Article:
Keep in mind preference plays a huge role in choosing what is best for you and your painting needs. I’m also going to try and suggest more affordable suggestions as well as higher ticket items. This way you can kind of get an idea of high-quality supplies and what I would refer to as a white-label dupe.
For me, I don’t travel a lot due to health reasons – so portability is not a huge factor when choosing a watercolor palette. Personally, I prefer a ceramic studio palette with 20 to 30 wells. This gives me a decent amount of wells to store my favorite colors – without compromising on the size of the wells too heavily (i.e. the more wells you have the smaller your wells will be). The palette I use is no longer available sadly – but I’ll link similar ones to mine below.
porcelain studio palettes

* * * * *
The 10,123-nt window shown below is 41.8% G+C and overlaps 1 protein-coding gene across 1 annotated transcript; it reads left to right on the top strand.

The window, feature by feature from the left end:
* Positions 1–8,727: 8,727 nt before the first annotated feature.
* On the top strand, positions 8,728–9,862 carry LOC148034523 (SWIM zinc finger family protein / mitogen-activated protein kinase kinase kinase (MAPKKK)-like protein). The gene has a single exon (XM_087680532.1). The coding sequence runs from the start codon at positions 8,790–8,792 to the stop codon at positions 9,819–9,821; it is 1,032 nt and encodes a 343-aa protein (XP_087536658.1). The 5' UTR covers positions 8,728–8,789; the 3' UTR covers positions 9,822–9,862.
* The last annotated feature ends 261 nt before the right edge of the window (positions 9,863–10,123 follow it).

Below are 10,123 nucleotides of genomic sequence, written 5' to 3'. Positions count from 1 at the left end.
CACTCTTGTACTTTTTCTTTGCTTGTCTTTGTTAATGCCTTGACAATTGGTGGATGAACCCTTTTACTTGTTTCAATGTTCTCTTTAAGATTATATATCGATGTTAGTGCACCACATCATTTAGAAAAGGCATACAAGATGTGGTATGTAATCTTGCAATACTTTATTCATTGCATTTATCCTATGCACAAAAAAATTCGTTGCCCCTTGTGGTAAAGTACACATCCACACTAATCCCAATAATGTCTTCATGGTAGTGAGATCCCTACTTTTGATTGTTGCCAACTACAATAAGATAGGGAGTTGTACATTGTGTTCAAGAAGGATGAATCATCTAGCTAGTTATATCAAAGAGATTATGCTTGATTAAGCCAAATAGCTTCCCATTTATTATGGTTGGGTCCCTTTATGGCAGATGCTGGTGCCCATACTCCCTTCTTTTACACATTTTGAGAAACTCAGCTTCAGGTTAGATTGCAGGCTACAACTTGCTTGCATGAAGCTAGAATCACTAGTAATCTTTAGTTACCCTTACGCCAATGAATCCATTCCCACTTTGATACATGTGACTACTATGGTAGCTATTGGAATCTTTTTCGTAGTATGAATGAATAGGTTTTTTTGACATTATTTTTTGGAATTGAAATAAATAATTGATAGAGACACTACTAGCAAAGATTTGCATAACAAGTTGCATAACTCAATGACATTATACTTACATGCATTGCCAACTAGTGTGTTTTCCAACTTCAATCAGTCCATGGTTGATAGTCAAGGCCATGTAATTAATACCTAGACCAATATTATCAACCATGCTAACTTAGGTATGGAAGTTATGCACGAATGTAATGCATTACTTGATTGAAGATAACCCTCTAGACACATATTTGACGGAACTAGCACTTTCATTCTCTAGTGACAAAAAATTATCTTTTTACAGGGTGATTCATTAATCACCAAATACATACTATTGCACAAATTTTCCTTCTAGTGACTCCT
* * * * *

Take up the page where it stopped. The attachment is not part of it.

portable metal and plastic palettes
As I said earlier, I don’t use my plastic or metal palettes often but if I do – these are the ones I would choose. They are great for portability – since they are quite large. But I have used both of these and like the quality of both. Keep in mind, for both of these you will have to prep the mixing surface before use.
This one is not my favorite, but decent for the price. This palette is almost identical to what I used as a kid through high school and it did the job. :)
I hope this helps you on your watercolor supplies journey! If you would like to learn more about watercolor or watercolor supplies – make sure to check out my online watercolor workshops. I’ll link them below! Happy Painting! And I’ll talk to you soon!